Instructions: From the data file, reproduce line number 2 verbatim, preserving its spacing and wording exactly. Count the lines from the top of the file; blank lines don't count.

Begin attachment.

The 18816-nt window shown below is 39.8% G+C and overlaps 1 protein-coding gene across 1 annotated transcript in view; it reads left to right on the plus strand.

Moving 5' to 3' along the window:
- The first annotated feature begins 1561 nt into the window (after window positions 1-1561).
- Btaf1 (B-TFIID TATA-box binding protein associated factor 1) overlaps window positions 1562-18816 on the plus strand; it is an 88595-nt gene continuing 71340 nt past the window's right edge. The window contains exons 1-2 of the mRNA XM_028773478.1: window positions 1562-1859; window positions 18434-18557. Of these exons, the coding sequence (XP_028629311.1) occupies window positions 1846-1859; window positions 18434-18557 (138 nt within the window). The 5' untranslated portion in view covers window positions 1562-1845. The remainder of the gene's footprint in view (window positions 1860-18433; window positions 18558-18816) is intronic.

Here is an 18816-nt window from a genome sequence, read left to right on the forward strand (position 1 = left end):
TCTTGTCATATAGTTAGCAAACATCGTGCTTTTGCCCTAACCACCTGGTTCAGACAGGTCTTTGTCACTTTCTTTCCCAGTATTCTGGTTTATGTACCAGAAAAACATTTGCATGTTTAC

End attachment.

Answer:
Moving 5' to 3' along the window: